Talking the talk is to a certain extent part of today's jargon-ridden office culture -most professionals whether they're in marketing, HR or accounts are all guilty at times. Whatever the profession, it's always a good idea to learn when and when not to rely on industry speak."

Computer People offers IT professionals the following advice to help improve communication:

* Don't overestimate colleagues' knowledge of IT, always explain things using simple language

* Where possible use analogies, such as the workings of a car, or draw diagrams to illustrate your point

* After talking through an IT issue with a colleague, follow-up with them to check they've understood your explanation

* For the occasions when using industry jargon is unavoidable, explain what the terms mean

Funko
04-10-2005, 13:29:01
Fuck them, I'm using more jargon. Let's see how inadequate and stupid we can make them feel. :beer:

Venom
04-10-2005, 13:30:04
Yeah, they feel stupid and inadequate because they are.

Tizzy
04-10-2005, 13:31:03
Exactly.

mr.G
04-10-2005, 13:32:02
Originally posted by Funko
inadequate and stupid
hmmmmmm my middle name

Venom
04-10-2005, 13:36:18
Most of the users here don't know the difference between download and install so I'm not going out of my way to make their stupid asses feel better.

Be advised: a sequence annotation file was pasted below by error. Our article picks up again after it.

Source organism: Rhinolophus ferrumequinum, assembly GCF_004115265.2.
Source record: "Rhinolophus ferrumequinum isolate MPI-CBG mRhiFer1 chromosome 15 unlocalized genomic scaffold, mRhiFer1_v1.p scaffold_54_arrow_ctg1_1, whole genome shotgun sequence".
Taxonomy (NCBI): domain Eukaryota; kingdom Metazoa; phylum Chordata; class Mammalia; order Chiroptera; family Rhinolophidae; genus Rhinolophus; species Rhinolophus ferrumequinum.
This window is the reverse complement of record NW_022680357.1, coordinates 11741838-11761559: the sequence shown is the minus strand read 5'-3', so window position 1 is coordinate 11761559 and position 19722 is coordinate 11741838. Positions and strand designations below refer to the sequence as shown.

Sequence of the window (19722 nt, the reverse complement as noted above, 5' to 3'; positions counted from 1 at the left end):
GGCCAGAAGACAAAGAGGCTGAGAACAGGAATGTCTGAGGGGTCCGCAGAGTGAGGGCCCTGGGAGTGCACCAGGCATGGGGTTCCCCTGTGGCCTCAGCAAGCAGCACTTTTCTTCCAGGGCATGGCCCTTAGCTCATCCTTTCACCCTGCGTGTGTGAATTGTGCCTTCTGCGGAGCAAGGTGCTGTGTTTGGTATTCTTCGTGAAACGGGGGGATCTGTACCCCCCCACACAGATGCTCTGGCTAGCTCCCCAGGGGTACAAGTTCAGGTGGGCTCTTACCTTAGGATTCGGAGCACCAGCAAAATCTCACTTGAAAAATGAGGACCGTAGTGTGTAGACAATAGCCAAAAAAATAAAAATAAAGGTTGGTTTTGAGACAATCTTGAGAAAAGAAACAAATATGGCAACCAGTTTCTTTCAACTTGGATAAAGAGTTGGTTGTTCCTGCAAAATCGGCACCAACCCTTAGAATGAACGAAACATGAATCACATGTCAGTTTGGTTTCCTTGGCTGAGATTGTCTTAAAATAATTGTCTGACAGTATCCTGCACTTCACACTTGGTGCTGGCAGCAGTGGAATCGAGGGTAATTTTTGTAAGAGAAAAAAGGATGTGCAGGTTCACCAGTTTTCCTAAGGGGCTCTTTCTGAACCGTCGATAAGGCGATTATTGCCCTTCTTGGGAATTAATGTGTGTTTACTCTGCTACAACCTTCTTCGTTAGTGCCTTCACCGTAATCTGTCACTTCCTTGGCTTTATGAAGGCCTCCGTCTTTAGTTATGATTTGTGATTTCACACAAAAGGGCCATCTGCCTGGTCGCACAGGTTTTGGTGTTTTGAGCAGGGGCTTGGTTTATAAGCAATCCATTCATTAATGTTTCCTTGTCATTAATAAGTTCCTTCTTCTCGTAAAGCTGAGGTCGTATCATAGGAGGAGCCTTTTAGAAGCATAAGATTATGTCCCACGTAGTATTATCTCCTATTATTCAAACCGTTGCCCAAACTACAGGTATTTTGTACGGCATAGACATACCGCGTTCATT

Drekkus
04-10-2005, 13:37:26
I feel so bewildered

mr.G
04-10-2005, 13:37:37
i feel used

Kitsuki
04-10-2005, 13:41:05
Those terms are really simple though....!

Funko
04-10-2005, 13:42:57
Users are really simple.

MDA
04-10-2005, 14:14:49
We have this ridiculous "plain language" thing going on at work - the trouble is we developed complex language to more accurately communicate. Plain language is often more difficult to understand.

Ditching the acronyms helps, though.

Venom
04-10-2005, 14:38:29
Acronyms hardly ever help anyone.

King_Ghidra
04-10-2005, 14:42:22
rtfm and stfu n00b

mr.G
04-10-2005, 15:08:19
IT op de plee, doortrekken en weg ermee

Lurker the Second
04-10-2005, 15:12:50
Dorky IT help desk folks probably don't understand how cars work, so using car analogies seems quite hopeless.

Venom
04-10-2005, 15:21:01
Originally posted by King_Ghidra
rtfm and stfu n00b

pwn!!!!

MDA
04-10-2005, 15:29:17
we had a short discussion on teamspeak last night about how that should be prounounced - we decided on "owned", but it could have been prawned, pawned or prone-d

Venom
04-10-2005, 15:32:15
I prefer to say powned myself. But it's probably just owned.

mr.G
04-10-2005, 15:44:30
Originally posted by MDA
we had a short discussion on teamspeak last night about how that should be prounounced - we decided on "owned", but it could have been prawned, pawned or prone-d what a nice discussion that was

MoSe
04-10-2005, 15:47:53
incredibly I did the same as venom

MoSe
04-10-2005, 16:16:47
Originally posted by Funko
The majority (69%) of office workers agree that explanations which compare the hardware or software problem to other, more easily understood, references such as the workings of a car or even a road map, are the most effective way of comprehending IT issues.

I remember... when I used to teach DOS 3.0 basics on IBM XTs....